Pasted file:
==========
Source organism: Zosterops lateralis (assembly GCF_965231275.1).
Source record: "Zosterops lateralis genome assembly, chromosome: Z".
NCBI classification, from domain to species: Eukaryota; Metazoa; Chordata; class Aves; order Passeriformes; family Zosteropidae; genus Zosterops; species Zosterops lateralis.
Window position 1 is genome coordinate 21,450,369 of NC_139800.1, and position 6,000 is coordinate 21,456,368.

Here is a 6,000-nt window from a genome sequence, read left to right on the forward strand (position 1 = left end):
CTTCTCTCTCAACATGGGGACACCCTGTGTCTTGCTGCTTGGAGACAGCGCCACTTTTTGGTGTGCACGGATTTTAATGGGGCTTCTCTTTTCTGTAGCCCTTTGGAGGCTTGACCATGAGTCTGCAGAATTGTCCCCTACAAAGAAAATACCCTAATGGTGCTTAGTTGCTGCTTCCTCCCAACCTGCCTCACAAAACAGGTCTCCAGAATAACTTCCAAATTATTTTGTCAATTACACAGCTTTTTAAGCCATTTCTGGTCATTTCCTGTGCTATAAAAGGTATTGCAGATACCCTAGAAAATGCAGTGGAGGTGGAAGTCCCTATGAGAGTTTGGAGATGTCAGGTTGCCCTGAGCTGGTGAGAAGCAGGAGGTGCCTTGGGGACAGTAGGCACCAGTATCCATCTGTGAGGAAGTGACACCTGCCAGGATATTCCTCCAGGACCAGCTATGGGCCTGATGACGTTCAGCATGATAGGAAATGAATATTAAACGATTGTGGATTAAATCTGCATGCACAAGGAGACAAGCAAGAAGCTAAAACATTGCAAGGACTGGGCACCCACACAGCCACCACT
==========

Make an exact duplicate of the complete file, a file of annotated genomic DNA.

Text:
Source organism: Zosterops lateralis (assembly GCF_965231275.1).
Source record: "Zosterops lateralis genome assembly, chromosome: Z".
NCBI classification, from domain to species: Eukaryota; Metazoa; Chordata; class Aves; order Passeriformes; family Zosteropidae; genus Zosterops; species Zosterops lateralis.
Window position 1 is genome coordinate 21,450,369 of NC_139800.1, and position 6,000 is coordinate 21,456,368.

Here is a 6,000-nt window from a genome sequence, read left to right on the forward strand (position 1 = left end):
CTTCTCTCTCAACATGGGGACACCCTGTGTCTTGCTGCTTGGAGACAGCGCCACTTTTTGGTGTGCACGGATTTTAATGGGGCTTCTCTTTTCTGTAGCCCTTTGGAGGCTTGACCATGAGTCTGCAGAATTGTCCCCTACAAAGAAAATACCCTAATGGTGCTTAGTTGCTGCTTCCTCCCAACCTGCCTCACAAAACAGGTCTCCAGAATAACTTCCAAATTATTTTGTCAATTACACAGCTTTTTAAGCCATTTCTGGTCATTTCCTGTGCTATAAAAGGTATTGCAGATACCCTAGAAAATGCAGTGGAGGTGGAAGTCCCTATGAGAGTTTGGAGATGTCAGGTTGCCCTGAGCTGGTGAGAAGCAGGAGGTGCCTTGGGGACAGTAGGCACCAGTATCCATCTGTGAGGAAGTGACACCTGCCAGGATATTCCTCCAGGACCAGCTATGGGCCTGATGACGTTCAGCATGATAGGAAATGAATATTAAACGATTGTGGATTAAATCTGCATGCACAAGGAGACAAGCAAGAAGCTAAAACATTGCAAGGACTGGGCACCCACACAGCCACCACT